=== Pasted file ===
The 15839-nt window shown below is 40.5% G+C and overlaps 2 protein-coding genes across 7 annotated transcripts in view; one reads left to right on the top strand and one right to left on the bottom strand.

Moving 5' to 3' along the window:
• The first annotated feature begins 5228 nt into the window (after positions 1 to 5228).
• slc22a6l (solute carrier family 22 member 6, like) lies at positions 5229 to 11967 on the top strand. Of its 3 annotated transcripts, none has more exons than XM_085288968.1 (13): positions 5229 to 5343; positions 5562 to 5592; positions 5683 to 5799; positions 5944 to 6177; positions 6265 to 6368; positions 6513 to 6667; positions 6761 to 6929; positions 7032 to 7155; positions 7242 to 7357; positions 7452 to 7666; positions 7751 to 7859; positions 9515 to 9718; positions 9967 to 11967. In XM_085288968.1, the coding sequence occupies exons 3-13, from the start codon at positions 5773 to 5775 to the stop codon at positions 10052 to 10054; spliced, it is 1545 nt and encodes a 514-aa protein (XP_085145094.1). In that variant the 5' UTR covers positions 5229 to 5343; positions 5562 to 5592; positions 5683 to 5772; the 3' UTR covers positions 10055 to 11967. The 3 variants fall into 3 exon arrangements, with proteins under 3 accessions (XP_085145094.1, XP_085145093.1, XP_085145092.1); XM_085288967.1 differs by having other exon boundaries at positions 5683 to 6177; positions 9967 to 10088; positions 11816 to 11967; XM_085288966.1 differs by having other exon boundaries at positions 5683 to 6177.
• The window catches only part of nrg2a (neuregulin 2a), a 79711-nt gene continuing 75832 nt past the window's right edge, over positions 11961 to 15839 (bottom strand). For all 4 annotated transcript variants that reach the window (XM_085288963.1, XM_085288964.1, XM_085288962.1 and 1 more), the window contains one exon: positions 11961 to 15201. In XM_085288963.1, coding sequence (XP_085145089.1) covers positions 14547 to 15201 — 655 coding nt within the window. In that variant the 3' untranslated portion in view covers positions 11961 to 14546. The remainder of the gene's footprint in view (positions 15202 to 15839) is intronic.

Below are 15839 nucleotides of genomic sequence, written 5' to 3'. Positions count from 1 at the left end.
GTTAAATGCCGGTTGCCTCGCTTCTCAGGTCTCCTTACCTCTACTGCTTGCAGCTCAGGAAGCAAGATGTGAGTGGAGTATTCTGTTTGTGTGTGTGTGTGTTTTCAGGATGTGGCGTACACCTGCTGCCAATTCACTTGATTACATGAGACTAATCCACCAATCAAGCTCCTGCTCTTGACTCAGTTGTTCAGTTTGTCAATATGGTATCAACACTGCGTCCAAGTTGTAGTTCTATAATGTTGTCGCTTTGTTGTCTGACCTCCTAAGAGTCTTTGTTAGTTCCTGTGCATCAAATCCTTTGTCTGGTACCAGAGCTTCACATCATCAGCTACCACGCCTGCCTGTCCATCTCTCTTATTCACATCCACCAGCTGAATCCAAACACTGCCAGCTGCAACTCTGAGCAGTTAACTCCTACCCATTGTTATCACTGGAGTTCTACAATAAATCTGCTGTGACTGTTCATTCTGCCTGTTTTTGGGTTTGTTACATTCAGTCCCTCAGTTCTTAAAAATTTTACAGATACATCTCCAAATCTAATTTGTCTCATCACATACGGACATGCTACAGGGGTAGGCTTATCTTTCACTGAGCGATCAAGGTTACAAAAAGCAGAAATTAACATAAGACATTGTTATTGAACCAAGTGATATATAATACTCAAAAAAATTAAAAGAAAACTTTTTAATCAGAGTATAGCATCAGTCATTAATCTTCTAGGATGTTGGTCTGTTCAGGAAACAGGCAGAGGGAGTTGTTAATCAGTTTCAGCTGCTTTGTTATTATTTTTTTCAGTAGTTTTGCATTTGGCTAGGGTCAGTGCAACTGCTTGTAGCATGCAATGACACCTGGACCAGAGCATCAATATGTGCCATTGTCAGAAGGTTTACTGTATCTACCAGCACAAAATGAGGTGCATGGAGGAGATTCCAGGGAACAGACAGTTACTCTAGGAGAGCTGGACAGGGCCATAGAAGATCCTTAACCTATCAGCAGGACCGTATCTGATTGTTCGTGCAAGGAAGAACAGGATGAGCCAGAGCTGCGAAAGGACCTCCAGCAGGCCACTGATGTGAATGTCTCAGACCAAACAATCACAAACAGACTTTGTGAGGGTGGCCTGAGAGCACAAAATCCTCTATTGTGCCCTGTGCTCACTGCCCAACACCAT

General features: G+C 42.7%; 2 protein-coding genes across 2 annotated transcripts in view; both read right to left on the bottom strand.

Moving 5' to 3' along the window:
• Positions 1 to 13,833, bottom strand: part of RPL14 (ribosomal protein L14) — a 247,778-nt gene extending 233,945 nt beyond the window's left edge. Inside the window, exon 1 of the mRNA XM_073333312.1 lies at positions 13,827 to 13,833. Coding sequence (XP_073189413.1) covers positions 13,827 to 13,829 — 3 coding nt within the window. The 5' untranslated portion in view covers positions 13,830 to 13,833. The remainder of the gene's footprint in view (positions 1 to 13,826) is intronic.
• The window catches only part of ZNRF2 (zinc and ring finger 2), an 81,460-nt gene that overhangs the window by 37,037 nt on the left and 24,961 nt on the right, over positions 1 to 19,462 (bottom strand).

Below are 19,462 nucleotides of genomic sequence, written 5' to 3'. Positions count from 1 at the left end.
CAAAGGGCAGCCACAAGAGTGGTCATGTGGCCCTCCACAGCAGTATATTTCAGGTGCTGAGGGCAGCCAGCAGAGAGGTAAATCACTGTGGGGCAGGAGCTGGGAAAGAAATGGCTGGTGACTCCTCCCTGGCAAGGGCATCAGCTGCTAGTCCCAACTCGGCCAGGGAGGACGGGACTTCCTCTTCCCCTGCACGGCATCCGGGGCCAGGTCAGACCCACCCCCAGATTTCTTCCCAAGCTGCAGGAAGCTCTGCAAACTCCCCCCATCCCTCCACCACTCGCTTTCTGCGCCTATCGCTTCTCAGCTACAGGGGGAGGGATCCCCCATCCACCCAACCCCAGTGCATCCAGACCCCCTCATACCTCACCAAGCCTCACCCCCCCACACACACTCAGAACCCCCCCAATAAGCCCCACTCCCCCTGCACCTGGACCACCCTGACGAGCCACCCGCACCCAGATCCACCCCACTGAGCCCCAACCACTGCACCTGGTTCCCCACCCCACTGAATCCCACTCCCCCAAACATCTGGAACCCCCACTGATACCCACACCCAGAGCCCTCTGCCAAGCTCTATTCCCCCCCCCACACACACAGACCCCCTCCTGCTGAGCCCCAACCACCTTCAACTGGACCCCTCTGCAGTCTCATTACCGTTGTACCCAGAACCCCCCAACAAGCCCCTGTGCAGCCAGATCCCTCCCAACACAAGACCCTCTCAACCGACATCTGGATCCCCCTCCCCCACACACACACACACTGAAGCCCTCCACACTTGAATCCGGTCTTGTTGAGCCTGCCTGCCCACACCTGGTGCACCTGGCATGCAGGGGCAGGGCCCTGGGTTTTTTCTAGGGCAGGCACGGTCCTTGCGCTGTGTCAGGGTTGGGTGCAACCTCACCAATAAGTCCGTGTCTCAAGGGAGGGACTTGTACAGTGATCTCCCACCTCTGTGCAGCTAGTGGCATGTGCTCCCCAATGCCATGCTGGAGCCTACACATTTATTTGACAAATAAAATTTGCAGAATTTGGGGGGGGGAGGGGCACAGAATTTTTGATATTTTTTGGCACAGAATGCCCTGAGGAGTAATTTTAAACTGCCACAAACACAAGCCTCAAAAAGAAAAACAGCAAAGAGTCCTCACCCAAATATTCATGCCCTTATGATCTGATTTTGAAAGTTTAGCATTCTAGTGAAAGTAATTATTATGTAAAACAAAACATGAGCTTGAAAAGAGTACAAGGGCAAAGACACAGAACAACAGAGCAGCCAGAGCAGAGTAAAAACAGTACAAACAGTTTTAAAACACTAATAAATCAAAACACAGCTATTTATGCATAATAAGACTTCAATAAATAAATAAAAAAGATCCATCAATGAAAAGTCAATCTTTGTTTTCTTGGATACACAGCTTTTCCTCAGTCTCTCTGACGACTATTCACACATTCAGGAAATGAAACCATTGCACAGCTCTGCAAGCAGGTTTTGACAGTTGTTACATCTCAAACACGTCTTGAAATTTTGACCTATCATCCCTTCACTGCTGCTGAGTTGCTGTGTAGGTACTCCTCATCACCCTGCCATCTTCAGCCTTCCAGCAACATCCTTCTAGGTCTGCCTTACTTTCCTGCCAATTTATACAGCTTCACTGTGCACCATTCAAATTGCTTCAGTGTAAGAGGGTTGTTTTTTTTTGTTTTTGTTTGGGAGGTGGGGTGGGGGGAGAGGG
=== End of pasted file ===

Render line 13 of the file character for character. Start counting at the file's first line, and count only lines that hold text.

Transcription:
CAAAGGGCAGCCACAAGAGTGGTCATGTGGCCCTCCACAGCAGTATATTTCAGGTGCTGAGGGCAGCCAGCAGAGAGGTAAATCACTGTGGGGCAGGAGCTGGGAAAGAAATGGCTGGTGACTCCTCCCTGGCAAGGGCATCAGCTGCTAGTCCCAACTCGGCCAGGGAGGACGGGACTTCCTCTTCCCCTGCACGGCATCCGGGGCCAGGTCAGACCCACCCCCAGATTTCTTCCCAAGCTGCAGGAAGCTCTGCAAACTCCCCCCATCCCTCCACCACTCGCTTTCTGCGCCTATCGCTTCTCAGCTACAGGGGGAGGGATCCCCCATCCACCCAACCCCAGTGCATCCAGACCCCCTCATACCTCACCAAGCCTCACCCCCCCACACACACTCAGAACCCCCCCAATAAGCCCCACTCCCCCTGCACCTGGACCACCCTGACGAGCCACCCGCACCCAGATCCACCCCACTGAGCCCCAACCACTGCACCTGGTTCCCCACCCCACTGAATCCCACTCCCCCAAACATCTGGAACCCCCACTGATACCCACACCCAGAGCCCTCTGCCAAGCTCTATTCCCCCCCCCACACACACAGACCCCCTCCTGCTGAGCCCCAACCACCTTCAACTGGACCCCTCTGCAGTCTCATTACCGTTGTACCCAGAACCCCCCAACAAGCCCCTGTGCAGCCAGATCCCTCCCAACACAAGACCCTCTCAACCGACATCTGGATCCCCCTCCCCCACACACACACACACTGAAGCCCTCCACACTTGAATCCGGTCTTGTTGAGCCTGCCTGCCCACACCTGGTGCACCTGGCATGCAGGGGCAGGGCCCTGGGTTTTTTCTAGGGCAGGCACGGTCCTTGCGCTGTGTCAGGGTTGGGTGCAACCTCACCAATAAGTCCGTGTCTCAAGGGAGGGACTTGTACAGTGATCTCCCACCTCTGTGCAGCTAGTGGCATGTGCTCCCCAATGCCATGCTGGAGCCTACACATTTATTTGACAAATAAAATTTGCAGAATTTGGGGGGGGGAGGGGCACAGAATTTTTGATATTTTTTGGCACAGAATGCCCTGAGGAGTAATTTTAAACTGCCACAAACACAAGCCTCAAAAAGAAAAACAGCAAAGAGTCCTCACCCAAATATTCATGCCCTTATGATCTGATTTTGAAAGTTTAGCATTCTAGTGAAAGTAATTATTATGTAAAACAAAACATGAGCTTGAAAAGAGTACAAGGGCAAAGACACAGAACAACAGAGCAGCCAGAGCAGAGTAAAAACAGTACAAACAGTTTTAAAACACTAATAAATCAAAACACAGCTATTTATGCATAATAAGACTTCAATAAATAAATAAAAAAGATCCATCAATGAAAAGTCAATCTTTGTTTTCTTGGATACACAGCTTTTCCTCAGTCTCTCTGACGACTATTCACACATTCAGGAAATGAAACCATTGCACAGCTCTGCAAGCAGGTTTTGACAGTTGTTACATCTCAAACACGTCTTGAAATTTTGACCTATCATCCCTTCACTGCTGCTGAGTTGCTGTGTAGGTACTCCTCATCACCCTGCCATCTTCAGCCTTCCAGCAACATCCTTCTAGGTCTGCCTTACTTTCCTGCCAATTTATACAGCTTCACTGTGCACCATTCAAATTGCTTCAGTGTAAGAGGGTTGTTTTTTTTTGTTTTTGTTTGGGAGGTGGGGTGGGGGGAGAGGG